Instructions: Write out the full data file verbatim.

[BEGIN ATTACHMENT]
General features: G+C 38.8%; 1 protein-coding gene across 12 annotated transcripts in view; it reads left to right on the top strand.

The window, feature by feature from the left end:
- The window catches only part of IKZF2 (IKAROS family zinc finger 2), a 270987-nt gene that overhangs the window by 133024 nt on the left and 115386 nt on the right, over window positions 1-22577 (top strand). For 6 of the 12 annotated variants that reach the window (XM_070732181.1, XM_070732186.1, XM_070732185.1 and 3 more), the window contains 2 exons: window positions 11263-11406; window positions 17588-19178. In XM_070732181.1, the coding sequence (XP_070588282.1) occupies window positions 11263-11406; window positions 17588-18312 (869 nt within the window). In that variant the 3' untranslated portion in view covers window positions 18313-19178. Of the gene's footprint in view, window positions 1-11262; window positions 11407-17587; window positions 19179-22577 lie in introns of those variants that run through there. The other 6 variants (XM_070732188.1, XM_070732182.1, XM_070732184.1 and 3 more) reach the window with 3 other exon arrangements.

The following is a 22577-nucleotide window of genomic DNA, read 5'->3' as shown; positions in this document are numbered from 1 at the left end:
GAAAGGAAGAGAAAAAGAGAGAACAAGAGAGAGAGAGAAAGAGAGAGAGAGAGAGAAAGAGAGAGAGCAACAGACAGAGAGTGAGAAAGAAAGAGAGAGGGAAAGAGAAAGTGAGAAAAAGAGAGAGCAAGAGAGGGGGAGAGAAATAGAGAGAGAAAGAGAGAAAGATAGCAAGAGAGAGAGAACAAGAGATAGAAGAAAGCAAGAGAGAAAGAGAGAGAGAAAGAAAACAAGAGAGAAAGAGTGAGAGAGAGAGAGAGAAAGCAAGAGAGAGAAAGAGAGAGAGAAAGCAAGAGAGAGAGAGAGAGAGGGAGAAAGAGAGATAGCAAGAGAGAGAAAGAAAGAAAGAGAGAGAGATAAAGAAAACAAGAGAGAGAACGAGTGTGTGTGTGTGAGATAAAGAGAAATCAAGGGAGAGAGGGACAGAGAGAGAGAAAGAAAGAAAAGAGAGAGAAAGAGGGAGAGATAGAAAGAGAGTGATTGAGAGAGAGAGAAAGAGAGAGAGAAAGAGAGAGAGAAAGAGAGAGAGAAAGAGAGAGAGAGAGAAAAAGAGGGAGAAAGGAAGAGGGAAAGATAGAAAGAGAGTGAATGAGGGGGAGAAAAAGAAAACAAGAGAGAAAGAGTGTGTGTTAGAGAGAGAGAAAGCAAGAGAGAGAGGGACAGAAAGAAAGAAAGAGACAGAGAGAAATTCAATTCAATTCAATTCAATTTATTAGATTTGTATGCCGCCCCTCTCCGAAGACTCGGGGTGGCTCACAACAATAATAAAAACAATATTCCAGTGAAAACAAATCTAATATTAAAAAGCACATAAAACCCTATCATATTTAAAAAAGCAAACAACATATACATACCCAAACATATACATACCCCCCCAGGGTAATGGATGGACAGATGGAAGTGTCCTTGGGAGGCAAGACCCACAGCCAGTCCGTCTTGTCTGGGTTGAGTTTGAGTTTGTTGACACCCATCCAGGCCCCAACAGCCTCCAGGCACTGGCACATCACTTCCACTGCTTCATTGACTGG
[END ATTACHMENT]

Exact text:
General features: G+C 38.8%; 1 protein-coding gene across 12 annotated transcripts in view; it reads left to right on the top strand.

The window, feature by feature from the left end:
- The window catches only part of IKZF2 (IKAROS family zinc finger 2), a 270987-nt gene that overhangs the window by 133024 nt on the left and 115386 nt on the right, over window positions 1-22577 (top strand). For 6 of the 12 annotated variants that reach the window (XM_070732181.1, XM_070732186.1, XM_070732185.1 and 3 more), the window contains 2 exons: window positions 11263-11406; window positions 17588-19178. In XM_070732181.1, the coding sequence (XP_070588282.1) occupies window positions 11263-11406; window positions 17588-18312 (869 nt within the window). In that variant the 3' untranslated portion in view covers window positions 18313-19178. Of the gene's footprint in view, window positions 1-11262; window positions 11407-17587; window positions 19179-22577 lie in introns of those variants that run through there. The other 6 variants (XM_070732188.1, XM_070732182.1, XM_070732184.1 and 3 more) reach the window with 3 other exon arrangements.

The following is a 22577-nucleotide window of genomic DNA, read 5'->3' as shown; positions in this document are numbered from 1 at the left end:
GAAAGGAAGAGAAAAAGAGAGAACAAGAGAGAGAGAGAAAGAGAGAGAGAGAGAGAAAGAGAGAGAGCAACAGACAGAGAGTGAGAAAGAAAGAGAGAGGGAAAGAGAAAGTGAGAAAAAGAGAGAGCAAGAGAGGGGGAGAGAAATAGAGAGAGAAAGAGAGAAAGATAGCAAGAGAGAGAGAACAAGAGATAGAAGAAAGCAAGAGAGAAAGAGAGAGAGAAAGAAAACAAGAGAGAAAGAGTGAGAGAGAGAGAGAGAAAGCAAGAGAGAGAAAGAGAGAGAGAAAGCAAGAGAGAGAGAGAGAGAGGGAGAAAGAGAGATAGCAAGAGAGAGAAAGAAAGAAAGAGAGAGAGATAAAGAAAACAAGAGAGAGAACGAGTGTGTGTGTGTGAGATAAAGAGAAATCAAGGGAGAGAGGGACAGAGAGAGAGAAAGAAAGAAAAGAGAGAGAAAGAGGGAGAGATAGAAAGAGAGTGATTGAGAGAGAGAGAAAGAGAGAGAGAAAGAGAGAGAGAAAGAGAGAGAGAAAGAGAGAGAGAGAGAAAAAGAGGGAGAAAGGAAGAGGGAAAGATAGAAAGAGAGTGAATGAGGGGGAGAAAAAGAAAACAAGAGAGAAAGAGTGTGTGTTAGAGAGAGAGAAAGCAAGAGAGAGAGGGACAGAAAGAAAGAAAGAGACAGAGAGAAATTCAATTCAATTCAATTCAATTTATTAGATTTGTATGCCGCCCCTCTCCGAAGACTCGGGGTGGCTCACAACAATAATAAAAACAATATTCCAGTGAAAACAAATCTAATATTAAAAAGCACATAAAACCCTATCATATTTAAAAAAGCAAACAACATATACATACCCAAACATATACATACCCCCCCAGGGTAATGGATGGACAGATGGAAGTGTCCTTGGGAGGCAAGACCCACAGCCAGTCCGTCTTGTCTGGGTTGAGTTTGAGTTTGTTGACACCCATCCAGGCCCCAACAGCCTCCAGGCACTGGCACATCACTTCCACTGCTTCATTGACTGG